This maddening, memorable year has demonstrated that it’s almost impossible to separate sports from social issues and politics. Sports are an aspirational extension of our society, not an escape.
In no sporting environment is that more true than on a national team. A team wearing its country’s colors is no collection of disparate contractors. Its members are fueled by pride, united by a common heritage or culture. And they represent not only all those people bonded by the same, but a literal political entity. They are a tangible extension of a nation, and often all that nation represents.
That’s been on Weston McKennie’s mind this year. It’s been a year of tragedy, protest and division, and the U.S. national team and Juventus midfielder, who hails from Dallas, has thought a lot about what it means to be a Black American and how it feels to play as an extension of a divided America. Last month, he released a video in which he said, “I’m representing a country that possibly doesn’t even accept me just for the color of my skin,” and he vowed to use his growing platform to raise awareness and affect change.
Asked by Sports Illustrated whether any circumstances might arise that would leave him reconsidering his place on the national team, McKennie said, “If things got out of hand and things came to fruition where it was like, the national team doesn’t support the movement, or the national team doesn’t try to actively show that they ... support the players that are going through situations like this, then I would, in my right mind, I probably would have a word first.
“I would have a word with my other teammates as well,” he continued. “First of all, because I’m battling on the field with those guys, and I would have a word. Initially, if I didn’t feel comfortable with the whole situation, then I could possibly, yeah, decide, 'Hey, I’m not coming into this camp.’”
On Thursday evening in rainy Swansea, Wales, McKennie stepped onto the field with his USA teammates for the first time in 2020, wearing both his commitment to the cause and a symbol of the support he and his unified colleagues received. At that point, it didn’t seem like there was any reason to fear that McKennie’s hypothetical might ever come to pass. The players, as well as coach Gregg Berhalter and U.S. Soccer staff in Wales and back in Chicago, had worked together for some time to execute their sartorial pre-game statement. Each member of the U.S. squad—starters, reserves and coaches—wore an anthem jacket that read “BE THE CHANGE” across the front. On the back, the players were afforded the opportunity to send their own personal message. Although U.S. Soccer repealed its policy requiring players to stand for the anthem in June, they stood on Thursday with arms linked.
The team’s final discussion of the pregame plan was held Tuesday afternoon, once every player had arrived at camp in Cardiff, and USMNT equipment manager Kyle Robertson was working into Wednesday night to prepare the jackets. The foundation for the statement, however, was months in the making.
“I’m proud of the fact that the players came together and thought long and hard about how they want to activate for social injustice, and they came up with ‘Be the Change,’” Berhalter told reporters following Thursday’s 0-0 draw. “The guys really take it seriously and really believe that if we want change, it’s up to the individual to take responsibility for it. It’s a great message, and I’m really proud of the guys in that moment.”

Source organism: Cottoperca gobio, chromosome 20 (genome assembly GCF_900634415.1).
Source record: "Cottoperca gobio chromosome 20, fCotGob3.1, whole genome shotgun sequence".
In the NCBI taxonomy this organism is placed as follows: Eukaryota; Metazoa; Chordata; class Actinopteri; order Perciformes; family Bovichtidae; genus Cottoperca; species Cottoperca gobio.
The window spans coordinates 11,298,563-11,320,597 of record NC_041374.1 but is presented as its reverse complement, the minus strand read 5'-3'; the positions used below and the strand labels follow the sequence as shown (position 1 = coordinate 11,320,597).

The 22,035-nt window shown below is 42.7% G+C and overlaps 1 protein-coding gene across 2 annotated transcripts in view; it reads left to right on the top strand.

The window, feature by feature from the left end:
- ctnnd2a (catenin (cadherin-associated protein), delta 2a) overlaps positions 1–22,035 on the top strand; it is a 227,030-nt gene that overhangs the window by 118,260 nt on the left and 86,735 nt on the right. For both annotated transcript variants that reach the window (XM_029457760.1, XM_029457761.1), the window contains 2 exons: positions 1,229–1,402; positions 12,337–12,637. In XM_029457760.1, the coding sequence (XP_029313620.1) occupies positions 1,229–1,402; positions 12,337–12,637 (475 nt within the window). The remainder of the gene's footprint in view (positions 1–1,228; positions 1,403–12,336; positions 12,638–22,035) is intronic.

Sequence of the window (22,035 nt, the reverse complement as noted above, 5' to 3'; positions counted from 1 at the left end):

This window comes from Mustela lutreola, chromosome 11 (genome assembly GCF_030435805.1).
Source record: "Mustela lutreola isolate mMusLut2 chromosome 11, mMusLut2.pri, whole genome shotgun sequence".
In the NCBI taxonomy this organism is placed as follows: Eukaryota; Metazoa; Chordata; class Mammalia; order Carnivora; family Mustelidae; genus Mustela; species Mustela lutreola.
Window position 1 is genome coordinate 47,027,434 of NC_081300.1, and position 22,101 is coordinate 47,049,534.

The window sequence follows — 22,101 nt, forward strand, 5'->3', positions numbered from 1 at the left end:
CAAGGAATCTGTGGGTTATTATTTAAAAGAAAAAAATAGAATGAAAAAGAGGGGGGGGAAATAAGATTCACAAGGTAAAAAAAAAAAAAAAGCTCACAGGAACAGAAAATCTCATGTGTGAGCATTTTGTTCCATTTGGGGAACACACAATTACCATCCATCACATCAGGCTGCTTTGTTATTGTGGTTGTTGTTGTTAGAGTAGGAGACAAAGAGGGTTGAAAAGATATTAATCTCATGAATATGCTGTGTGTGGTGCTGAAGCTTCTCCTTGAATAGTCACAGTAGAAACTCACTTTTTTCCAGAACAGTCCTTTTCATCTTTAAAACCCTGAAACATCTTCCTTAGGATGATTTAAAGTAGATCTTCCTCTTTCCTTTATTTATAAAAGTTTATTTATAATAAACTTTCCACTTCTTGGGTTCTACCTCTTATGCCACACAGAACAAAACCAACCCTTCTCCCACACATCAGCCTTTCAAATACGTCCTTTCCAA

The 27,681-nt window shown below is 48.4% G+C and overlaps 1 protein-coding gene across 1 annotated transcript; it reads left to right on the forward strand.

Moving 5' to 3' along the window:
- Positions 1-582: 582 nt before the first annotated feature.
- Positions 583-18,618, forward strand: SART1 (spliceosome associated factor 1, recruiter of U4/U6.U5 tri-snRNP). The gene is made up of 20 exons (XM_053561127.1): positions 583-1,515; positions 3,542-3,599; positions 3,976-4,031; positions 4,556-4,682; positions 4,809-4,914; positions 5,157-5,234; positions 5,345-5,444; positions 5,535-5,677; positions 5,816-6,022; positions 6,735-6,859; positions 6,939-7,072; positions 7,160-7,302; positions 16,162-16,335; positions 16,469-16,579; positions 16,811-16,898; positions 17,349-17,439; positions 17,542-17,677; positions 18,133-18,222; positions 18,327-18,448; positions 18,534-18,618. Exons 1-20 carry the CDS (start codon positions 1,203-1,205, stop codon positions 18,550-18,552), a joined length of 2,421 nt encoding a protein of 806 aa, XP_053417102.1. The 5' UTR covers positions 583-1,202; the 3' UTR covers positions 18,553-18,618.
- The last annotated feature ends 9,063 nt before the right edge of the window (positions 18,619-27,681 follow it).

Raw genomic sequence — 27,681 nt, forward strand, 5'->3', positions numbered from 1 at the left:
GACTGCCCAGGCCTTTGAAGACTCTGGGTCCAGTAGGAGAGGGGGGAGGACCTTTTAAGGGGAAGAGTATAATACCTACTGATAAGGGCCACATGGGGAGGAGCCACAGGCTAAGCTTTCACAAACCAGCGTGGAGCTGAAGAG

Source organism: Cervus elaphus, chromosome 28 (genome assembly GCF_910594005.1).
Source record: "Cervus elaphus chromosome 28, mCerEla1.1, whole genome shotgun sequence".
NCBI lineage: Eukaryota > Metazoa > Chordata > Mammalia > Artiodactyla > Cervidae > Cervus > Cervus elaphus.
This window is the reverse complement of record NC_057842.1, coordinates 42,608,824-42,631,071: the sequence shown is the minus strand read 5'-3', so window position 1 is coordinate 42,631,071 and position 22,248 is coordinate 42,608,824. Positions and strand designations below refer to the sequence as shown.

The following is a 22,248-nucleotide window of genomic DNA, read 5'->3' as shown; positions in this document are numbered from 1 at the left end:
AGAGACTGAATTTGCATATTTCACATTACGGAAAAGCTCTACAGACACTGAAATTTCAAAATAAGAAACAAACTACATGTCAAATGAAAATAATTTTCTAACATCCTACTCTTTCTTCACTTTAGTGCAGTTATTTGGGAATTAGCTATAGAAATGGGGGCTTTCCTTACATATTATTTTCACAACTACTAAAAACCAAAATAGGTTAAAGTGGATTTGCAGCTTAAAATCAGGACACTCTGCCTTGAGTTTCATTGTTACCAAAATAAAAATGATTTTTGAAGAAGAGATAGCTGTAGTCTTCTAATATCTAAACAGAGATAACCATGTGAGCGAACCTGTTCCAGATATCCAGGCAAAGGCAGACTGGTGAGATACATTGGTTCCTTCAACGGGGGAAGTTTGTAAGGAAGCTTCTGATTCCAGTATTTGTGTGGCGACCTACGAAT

Thats what McKennie has been doing—sticking his neck out, demanding that he be seen as a person as well as a player, and holding society to account. It’s not the safe option, but it’s the one that feels right and the one that might make a difference. In addition, goalkeeper Zack Steffen, still only 25, already has launched VOYCEnow, a foundation seeking to unite athletes interested in philanthropy, fundraising for American youth, mentorship and advocacy.
“As a goalkeeper for the United States men’s national team, it is the greatest honor to wear the U.S. badge on my chest. I proudly defend my team’s goal on the field, and work hard to ensure I am representing my country in the best light off the field as well. But what does it mean when the very nation I protect the goal for won’t protect its citizens who look like me,” Steffen wrote when unveiling VOYCEnow in June. “If I’m going to wear the U.S. flag, I need to know that is stands for something worth defending.”
Berhalter wore the USA crest as well, and represented his country at a World Cup. But as a white male Gen-Xer, he never had to confront the questions that McKennie and Steffen are asking. Now he’s in charge of a team that’s exceptionally diverse—a manifestation of the multicultural society the U.S. already is at its core. The 24-man squad he named for Thursday’s game in Wales and next Monday’s friendly against Panama is majority minority, and Berhalter has been working on finding the right balance between leading and listening.
“There’s a certain amount of that for sure,” he told Sports Illustrated when asked this week about whether his own background gave him pause. “Then there’s also the active support. It’s complicated. I think if you’re a person in power, I think the right thing to do is step back and let other people step up. But if you're a friend, you're just offering support.
“I don’t think the [U.S. Soccer] Federation should go to the players and say, ‘O.K., this is what you’re doing. You’re going to do this, and this is what it’s going to mean.’ You know what I mean? You have to let it sprout.”
Berhalter said that following George Floyd’s May killing in Minneapolis and the subsequent protests, he took time to speak with minority leaders and coaches in an effort to educate himself, and he began reaching out to U.S. players as well as MLS athletes at the forefront of the conversation, like Black Players for Change founder Justin Morrow. Individual conversations with national team members carried on through the summer. He said he didn’t encounter reservations about playing for the USA, but he did sense a collective desire to do something proactive. Larger, more inclusive conversations followed.